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I think you'll find it's difficult to convince an experienced person to be a completely inexperienced person's mentor. They are sacrificing their time, potential safety, money, and other things to climb with you, as they likely would be climbing something else. Saying "I really want to climb" is great, it's cool that you're enthusiastic, but you should show a lot of initiative and have established your basic skills before asking for someone to invest their time in a relationship that may not go anywhere. I don't mean to sound harsh, but realistic -- and I'm currently following my own advice.

 

I joined the Mountaineers and I'm currently in their basic climbing class. I now some people frown on the Mounties, but I'll be damned if I haven't gotten way more than my money's worth in the class, and developed good relationships to boot. You learn how to be a well-rounded basic (safe) climber, and if you're working a job and have a life outside of climbing, the pace of the course is perfect. You also have to test out of skills to continue in the course. And yes, they've failed some people.

 

If you have lots of time on your hands, join BOEALPS because it's basically the Mounties course but compressed into half the timeframe (3 months). Both classes have already started, so my recommendation for you is to buy Freedom of the Hills and read it cover-to-cover. You may also be able to find another inexperienced person who wants to learn with you.

 

One other thing I'll say is that you need to consider why someone would want to climb with you. At the very least they need to feel a margin of safety climbing with you, so you should become proficient in things like knots, rappelling, belaying, and all of the other basic things aside from actually sending a route.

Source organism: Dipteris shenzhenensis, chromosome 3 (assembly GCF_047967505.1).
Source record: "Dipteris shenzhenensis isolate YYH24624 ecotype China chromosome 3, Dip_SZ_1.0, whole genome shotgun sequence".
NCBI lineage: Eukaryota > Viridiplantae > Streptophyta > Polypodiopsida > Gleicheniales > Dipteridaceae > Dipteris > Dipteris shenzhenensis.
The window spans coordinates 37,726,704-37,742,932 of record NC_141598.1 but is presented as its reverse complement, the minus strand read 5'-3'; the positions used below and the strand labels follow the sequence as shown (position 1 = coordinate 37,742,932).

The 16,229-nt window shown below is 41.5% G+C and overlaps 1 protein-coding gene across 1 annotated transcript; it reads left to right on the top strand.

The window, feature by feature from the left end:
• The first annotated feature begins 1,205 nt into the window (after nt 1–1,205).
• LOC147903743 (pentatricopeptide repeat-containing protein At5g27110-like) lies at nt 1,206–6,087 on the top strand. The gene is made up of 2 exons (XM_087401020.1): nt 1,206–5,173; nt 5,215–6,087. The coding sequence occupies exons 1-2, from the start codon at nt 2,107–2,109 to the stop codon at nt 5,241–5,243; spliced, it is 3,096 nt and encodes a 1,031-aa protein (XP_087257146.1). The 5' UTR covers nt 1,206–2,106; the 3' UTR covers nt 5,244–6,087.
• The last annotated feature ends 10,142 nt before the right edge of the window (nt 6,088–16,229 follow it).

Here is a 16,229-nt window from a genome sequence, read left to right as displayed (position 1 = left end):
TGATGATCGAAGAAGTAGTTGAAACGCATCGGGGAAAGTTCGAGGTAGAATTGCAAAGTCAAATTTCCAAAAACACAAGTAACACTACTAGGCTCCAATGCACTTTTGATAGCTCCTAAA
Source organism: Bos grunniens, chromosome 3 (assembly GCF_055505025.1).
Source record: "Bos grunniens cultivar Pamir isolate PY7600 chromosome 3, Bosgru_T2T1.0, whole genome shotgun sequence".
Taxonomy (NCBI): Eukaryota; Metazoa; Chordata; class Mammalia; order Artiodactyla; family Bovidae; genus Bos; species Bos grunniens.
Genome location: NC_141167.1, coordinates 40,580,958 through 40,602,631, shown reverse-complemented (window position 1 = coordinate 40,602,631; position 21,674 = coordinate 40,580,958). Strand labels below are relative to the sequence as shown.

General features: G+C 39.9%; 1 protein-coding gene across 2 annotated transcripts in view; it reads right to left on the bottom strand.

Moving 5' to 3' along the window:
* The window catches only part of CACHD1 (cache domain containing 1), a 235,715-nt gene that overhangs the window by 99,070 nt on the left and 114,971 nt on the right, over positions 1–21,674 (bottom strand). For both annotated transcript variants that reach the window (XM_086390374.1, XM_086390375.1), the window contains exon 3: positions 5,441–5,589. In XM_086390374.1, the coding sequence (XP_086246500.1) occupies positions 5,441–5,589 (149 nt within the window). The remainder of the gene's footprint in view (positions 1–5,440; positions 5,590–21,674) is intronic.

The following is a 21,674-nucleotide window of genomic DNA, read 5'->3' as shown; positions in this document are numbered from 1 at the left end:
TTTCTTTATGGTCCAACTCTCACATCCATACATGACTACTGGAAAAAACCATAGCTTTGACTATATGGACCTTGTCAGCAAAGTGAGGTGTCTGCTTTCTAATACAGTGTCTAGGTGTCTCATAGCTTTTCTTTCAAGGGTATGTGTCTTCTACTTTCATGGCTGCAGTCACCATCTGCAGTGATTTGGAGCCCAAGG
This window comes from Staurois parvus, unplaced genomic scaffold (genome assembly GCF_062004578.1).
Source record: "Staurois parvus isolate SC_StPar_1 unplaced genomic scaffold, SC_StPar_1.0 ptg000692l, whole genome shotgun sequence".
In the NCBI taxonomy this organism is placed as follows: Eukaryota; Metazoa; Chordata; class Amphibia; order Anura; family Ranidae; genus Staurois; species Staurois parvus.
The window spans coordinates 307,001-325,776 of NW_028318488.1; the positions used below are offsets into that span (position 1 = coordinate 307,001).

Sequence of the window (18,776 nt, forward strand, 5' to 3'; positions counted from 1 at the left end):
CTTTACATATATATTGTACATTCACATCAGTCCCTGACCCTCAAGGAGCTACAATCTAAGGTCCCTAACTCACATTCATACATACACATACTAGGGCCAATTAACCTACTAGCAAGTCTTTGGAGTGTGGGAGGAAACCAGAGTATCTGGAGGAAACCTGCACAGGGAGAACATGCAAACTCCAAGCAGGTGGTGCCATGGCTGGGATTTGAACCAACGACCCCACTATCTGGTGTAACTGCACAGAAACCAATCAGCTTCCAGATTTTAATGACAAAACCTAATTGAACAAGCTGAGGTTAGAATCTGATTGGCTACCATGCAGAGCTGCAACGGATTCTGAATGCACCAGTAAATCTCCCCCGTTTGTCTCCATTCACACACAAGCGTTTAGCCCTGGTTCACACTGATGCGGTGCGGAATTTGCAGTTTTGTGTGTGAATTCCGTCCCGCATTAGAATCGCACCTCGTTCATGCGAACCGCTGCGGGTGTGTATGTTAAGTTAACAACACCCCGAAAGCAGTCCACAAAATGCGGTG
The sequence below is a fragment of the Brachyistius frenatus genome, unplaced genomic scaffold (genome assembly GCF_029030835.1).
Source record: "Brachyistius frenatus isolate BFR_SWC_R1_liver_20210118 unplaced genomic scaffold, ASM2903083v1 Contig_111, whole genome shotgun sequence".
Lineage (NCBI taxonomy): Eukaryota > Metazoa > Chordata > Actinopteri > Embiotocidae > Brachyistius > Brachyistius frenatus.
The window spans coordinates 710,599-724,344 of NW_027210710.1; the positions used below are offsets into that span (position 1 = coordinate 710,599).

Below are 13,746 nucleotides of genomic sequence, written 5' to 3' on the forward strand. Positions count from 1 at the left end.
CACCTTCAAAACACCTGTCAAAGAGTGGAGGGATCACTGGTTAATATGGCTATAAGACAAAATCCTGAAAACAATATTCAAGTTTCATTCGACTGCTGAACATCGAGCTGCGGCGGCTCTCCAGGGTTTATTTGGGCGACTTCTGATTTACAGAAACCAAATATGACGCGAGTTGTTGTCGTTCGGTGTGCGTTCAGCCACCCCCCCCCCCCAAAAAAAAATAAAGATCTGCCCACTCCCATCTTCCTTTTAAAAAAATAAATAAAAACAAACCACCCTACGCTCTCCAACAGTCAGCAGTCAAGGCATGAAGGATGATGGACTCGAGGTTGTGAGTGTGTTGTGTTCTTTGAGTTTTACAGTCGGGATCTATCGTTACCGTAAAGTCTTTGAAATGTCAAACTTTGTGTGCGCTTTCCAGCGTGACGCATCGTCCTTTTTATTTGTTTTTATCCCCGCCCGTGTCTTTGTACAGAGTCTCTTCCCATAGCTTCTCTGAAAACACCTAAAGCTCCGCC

My two cents, having been in the same spot as you last year.

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Instead, I bogged down on TR, thinking I needed to be TRing 5.12s before I started leading,

 

No but being pretty solid at 5.8/5.9 on TR before leading is not a bad idea. And like I said before, its important to learn about anchors and belaying before doing any leading.

 

Even if you want to just climb 5.6 in the mountains, you should probably be at least a comfortable 5.8 leader at the crag.

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Yeah, +1. Don't listen to the anti top-roping stuff. Nobody is saying you need to TR 5.12 before leading, wtf. lol

 

Top-roping is awesome, it's a great way to improve your climbing. I can top-rope much harder stuff than I lead, as can most people. You're not going to be able to focus on your crack or O/W technique as much if you're also focusing on trying to figure out a tough lead, and new trad leaders shouldn't push themselves like that on lead, anyway.

 

There is no point trying to practice everything at once, it's OK to sandbox a few skills and work on them independently and this is what TRing is awesome for. Learning to lead trad AND learning to climb at the same sounds like a bad idea. When you start learning to place gear on lead you should be already fairly comfortable with the act of climbing itself, or you'll end up being bad at both, I bet. Or dead.

 

 

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As others have said, take a course or two. You might be able to scrape together the same skills from a variety of partners over several months (or years) but taking a course is a great way to get the basics and start out with good habits.

 

+1 for the AAI course--they are not cheap but they are awesome.

 

My .02